Google's Leaked EU Proposal Goes Over Like Lead Balloon
Google's rivals are none too impressed with the company's most recent round of proposals designed to appease antitrust concerns and end what is now a 3-year-old case with the European Commission.
Google's previous stab at concessions was roundly rejected in April because the changes did next to nothing to rectify Google's abuse of its dominant market position, according to rival companies. Google enjoys a 90-plus percent share of the European search market.
Google's recent proposals were meant to be private, but The Guardian, for one, obtained copies and has queried rivals. The rivals are apparently still rolling their eyes.
British search company Foundem was quick to complain, saying Google's new proposals "remain fundamentally unchanged and suffer from all the same fatal flaws that rendered its previous proposals considerably more harmful than helpful."
So no, it's not even close.
Under the new proposals, Google would continue its much-despised practice of prominently displaying links to its own sites, which annoys rivals something fierce. On mobile devices, Google would suggest a link to "other sites," displayed next to Google's sponsored links.
Alas, these suggestions are apparently nonstarters for rivals.
The 125 organizations currently mulling Google's proposals have until Nov. 28 to respond, although The Guardian makes it sound like the official verdict -- no -- is a formality.
[Source: The Guardian]
North Korea May Have Pirated Angry Birds
North Korea's recently released tablet comes equipped with 14 games, including Angry Birds, but the developers of the blockbuster app say they weren't affiliated with the inclusion of the game.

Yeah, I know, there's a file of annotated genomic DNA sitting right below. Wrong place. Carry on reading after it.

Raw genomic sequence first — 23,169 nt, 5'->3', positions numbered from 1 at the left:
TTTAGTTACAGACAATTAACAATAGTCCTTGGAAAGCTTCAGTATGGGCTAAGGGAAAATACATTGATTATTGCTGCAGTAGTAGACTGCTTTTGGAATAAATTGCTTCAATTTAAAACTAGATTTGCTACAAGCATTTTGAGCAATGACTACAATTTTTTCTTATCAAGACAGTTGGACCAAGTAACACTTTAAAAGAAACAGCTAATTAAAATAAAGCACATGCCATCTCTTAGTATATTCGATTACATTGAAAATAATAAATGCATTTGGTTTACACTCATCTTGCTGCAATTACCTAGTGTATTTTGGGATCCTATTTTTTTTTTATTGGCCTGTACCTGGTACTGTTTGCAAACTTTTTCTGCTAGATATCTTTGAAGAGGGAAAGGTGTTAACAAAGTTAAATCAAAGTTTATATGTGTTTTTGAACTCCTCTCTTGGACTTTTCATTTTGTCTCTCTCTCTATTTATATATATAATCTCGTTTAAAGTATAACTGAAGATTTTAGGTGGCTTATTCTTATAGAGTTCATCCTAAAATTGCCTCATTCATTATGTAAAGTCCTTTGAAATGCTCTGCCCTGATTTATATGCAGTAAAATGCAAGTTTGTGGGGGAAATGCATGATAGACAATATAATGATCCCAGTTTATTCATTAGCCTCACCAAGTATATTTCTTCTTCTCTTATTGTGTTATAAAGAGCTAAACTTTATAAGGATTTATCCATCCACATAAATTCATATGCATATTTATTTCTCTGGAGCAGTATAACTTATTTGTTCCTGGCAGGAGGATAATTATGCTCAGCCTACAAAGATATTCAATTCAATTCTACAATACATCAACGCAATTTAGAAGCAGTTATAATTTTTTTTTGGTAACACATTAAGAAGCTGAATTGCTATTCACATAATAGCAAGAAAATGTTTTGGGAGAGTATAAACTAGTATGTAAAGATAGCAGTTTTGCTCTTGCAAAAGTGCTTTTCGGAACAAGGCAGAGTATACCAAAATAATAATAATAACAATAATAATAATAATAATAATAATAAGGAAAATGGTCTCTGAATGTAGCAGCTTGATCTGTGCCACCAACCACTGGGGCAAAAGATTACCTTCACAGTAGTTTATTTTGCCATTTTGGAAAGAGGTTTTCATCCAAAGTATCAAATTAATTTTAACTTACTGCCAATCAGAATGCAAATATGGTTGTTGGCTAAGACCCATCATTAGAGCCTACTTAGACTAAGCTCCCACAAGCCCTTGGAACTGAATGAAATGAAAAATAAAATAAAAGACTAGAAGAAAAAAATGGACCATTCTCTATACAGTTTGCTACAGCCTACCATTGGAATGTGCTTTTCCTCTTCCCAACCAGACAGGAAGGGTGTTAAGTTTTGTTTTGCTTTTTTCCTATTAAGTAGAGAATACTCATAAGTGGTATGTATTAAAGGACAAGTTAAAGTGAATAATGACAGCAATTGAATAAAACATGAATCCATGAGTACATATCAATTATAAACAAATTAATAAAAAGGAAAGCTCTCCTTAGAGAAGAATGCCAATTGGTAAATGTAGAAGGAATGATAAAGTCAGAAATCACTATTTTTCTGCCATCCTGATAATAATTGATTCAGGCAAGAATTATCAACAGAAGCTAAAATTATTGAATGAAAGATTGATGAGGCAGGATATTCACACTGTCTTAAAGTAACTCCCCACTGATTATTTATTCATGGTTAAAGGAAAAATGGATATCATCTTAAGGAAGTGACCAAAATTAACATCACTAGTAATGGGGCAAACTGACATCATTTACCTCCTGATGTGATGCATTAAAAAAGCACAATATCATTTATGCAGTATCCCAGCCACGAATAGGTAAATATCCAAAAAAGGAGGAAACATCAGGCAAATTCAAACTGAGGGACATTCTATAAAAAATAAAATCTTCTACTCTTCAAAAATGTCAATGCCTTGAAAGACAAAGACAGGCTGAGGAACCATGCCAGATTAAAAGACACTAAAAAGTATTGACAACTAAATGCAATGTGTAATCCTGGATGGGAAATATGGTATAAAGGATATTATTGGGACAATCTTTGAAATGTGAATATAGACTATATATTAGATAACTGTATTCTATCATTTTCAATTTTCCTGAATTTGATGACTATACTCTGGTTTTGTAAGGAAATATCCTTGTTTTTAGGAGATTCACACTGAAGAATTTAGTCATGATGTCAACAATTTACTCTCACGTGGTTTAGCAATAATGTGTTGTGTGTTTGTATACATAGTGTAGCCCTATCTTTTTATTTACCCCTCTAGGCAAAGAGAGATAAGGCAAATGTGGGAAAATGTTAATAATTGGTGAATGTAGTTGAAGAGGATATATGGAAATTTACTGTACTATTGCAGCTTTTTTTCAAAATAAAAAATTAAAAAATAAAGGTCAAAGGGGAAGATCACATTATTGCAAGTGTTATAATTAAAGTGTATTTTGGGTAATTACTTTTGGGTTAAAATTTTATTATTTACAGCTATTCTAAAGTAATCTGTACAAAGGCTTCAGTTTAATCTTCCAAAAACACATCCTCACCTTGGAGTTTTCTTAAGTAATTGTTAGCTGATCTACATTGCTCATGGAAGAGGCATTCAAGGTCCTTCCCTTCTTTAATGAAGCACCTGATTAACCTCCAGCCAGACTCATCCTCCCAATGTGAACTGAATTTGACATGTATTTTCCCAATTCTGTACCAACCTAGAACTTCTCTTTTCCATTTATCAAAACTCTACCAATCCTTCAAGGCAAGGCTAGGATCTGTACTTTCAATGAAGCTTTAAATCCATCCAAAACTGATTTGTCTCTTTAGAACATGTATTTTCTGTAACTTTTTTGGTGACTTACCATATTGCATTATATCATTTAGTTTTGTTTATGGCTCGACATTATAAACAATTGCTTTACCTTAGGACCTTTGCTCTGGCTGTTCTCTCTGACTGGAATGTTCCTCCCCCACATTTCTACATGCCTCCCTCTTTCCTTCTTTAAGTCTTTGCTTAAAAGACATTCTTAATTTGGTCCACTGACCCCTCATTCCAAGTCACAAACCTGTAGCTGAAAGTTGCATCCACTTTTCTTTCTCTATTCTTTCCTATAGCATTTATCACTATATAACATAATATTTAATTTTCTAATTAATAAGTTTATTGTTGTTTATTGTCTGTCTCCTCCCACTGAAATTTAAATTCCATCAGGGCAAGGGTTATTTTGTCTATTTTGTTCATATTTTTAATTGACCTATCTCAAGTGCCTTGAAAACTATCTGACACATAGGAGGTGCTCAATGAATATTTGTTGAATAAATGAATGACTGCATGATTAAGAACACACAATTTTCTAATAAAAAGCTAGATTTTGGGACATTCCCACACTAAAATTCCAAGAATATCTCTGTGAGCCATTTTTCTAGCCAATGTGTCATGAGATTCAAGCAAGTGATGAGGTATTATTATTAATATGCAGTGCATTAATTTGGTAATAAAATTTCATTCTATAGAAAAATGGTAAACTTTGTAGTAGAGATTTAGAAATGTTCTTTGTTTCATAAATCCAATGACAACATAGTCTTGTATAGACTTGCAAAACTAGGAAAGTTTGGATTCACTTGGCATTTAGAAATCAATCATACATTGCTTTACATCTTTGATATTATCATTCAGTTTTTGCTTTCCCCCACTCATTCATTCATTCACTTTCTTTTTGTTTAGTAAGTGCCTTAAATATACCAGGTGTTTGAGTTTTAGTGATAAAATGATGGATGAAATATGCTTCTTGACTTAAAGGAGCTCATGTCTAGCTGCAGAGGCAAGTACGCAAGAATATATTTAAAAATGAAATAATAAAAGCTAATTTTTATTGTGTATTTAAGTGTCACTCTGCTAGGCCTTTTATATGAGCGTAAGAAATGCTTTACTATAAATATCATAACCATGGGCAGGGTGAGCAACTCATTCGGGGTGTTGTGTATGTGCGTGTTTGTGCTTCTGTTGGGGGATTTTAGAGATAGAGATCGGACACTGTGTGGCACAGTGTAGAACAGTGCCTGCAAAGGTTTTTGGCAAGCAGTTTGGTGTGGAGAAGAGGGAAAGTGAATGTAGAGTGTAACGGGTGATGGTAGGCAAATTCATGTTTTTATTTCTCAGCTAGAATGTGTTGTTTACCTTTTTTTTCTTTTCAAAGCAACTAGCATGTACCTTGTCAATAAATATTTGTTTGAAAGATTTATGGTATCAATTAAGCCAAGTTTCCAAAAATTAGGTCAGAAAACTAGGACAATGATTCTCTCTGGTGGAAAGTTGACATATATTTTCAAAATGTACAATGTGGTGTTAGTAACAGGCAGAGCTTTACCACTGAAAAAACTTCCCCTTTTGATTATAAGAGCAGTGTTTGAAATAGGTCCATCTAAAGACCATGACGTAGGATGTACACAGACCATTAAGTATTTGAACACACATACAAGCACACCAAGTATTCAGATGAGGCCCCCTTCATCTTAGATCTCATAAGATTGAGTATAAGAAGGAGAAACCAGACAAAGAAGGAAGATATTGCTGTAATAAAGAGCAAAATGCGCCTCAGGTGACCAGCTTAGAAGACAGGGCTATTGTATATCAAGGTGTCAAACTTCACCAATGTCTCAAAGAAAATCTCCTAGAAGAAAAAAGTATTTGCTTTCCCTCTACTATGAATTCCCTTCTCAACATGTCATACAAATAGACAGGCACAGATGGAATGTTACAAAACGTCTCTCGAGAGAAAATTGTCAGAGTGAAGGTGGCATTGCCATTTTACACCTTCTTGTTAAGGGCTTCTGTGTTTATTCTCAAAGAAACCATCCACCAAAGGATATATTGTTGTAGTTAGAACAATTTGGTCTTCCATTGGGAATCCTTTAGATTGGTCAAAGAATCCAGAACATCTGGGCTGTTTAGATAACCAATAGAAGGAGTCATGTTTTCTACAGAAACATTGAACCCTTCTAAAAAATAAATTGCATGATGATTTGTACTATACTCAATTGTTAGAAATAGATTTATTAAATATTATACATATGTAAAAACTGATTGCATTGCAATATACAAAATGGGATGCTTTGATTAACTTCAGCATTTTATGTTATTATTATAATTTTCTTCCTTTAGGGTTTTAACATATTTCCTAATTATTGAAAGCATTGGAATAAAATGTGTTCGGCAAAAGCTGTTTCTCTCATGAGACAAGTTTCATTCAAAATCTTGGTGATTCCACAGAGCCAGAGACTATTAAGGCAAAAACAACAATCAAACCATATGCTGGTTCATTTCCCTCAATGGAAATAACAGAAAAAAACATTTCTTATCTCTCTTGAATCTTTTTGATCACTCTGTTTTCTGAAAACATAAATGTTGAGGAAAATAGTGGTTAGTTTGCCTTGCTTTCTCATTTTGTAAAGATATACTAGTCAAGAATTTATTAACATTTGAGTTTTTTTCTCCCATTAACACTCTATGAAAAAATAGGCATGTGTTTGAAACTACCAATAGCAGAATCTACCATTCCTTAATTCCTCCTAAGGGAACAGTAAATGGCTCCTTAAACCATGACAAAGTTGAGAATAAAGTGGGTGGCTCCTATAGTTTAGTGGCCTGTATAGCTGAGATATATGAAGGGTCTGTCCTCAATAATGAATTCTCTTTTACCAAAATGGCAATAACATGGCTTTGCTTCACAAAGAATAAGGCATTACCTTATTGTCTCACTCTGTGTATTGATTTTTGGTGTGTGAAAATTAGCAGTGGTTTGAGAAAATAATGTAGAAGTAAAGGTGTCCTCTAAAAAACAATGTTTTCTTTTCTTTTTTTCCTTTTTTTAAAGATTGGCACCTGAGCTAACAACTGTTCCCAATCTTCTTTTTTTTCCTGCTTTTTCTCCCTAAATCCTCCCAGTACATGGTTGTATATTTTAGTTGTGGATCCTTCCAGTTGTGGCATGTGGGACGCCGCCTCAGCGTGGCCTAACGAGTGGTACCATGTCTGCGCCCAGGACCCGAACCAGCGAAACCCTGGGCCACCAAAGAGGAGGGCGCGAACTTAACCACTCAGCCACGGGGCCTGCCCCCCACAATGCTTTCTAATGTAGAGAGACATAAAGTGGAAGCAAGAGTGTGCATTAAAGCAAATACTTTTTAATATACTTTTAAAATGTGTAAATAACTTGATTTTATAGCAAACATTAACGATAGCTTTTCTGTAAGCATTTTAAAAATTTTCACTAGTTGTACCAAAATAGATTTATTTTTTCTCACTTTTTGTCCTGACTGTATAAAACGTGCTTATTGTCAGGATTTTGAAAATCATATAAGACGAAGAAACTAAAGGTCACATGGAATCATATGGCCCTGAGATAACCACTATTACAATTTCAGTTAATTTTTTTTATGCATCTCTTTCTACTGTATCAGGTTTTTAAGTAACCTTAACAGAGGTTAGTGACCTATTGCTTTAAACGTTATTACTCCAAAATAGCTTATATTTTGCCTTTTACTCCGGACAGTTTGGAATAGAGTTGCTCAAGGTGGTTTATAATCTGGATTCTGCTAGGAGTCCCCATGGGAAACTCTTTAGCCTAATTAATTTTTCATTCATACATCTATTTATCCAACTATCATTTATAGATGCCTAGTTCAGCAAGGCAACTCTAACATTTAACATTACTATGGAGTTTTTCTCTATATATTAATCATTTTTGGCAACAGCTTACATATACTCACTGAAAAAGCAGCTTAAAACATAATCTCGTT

Jumping to conclusions, one lands on the idea that North Korea pirated Angry Birds.
There is speculation that the North Korean tablet, called "Samjiyon," was actually manufactured in China, not North Korea. If that's the case, then it meshes with the notion that Angry Birds was pirated, given that China has in the past been a hotbed for Angry Birds piracy.
[Source: The Washington Post]
China Still Hacking Away
Remember those bombshell revelations about Chinese cyberespionage? The ones that were supposed to usher in a new era of bilateral cooperation between the U.S. and China?
Yeah, nothing's changed.
On Wednesday, cybersecurity firm Mandiant -- which blew the top off the story of People's Liberation Army Unit 61398 back in February -- and a congressional advisory panel reported Wednesday that Chinese cyberintrusions were still rampant.
The U.S.-China Economic and Security Commission issued a report to Congress saying that Mandiant's revelations did little to fundamentally alter the cyberespionage landscape. The report quotes Mandiant experts, who said that hacking decreased for about one month before picking back up again.
The final version of the report will be released later this month.
Microsoft in Talks With Real Madrid About Stadium Name
Microsoft has engaged in preliminary talks with Spanish soccer club Real Madrid about purchasing naming rights for the team's famed Estadio Santiago Bernabéu.
The 85,454-seat stadium, which Madrid has called home since 1947, is one of the most revered venues in international soccer.
Lenovo's Profits Spike
Lenovo Group said Thursday that its latest quarterly profit rose 36 percent, buoyed by stronger smartphone and tablet sales.
The company, which made its name in the ever-dwindling world of personal computers, earned US$220 million during the three months that ended on Sept. 30.
Lenovo said that smartphone, tablet and mobile device sales rose 106 percent from the previous year, with mobile's share of revenue jumping from 9 percent to 15 percent from the previous quarter.
[Source: The Associated Press]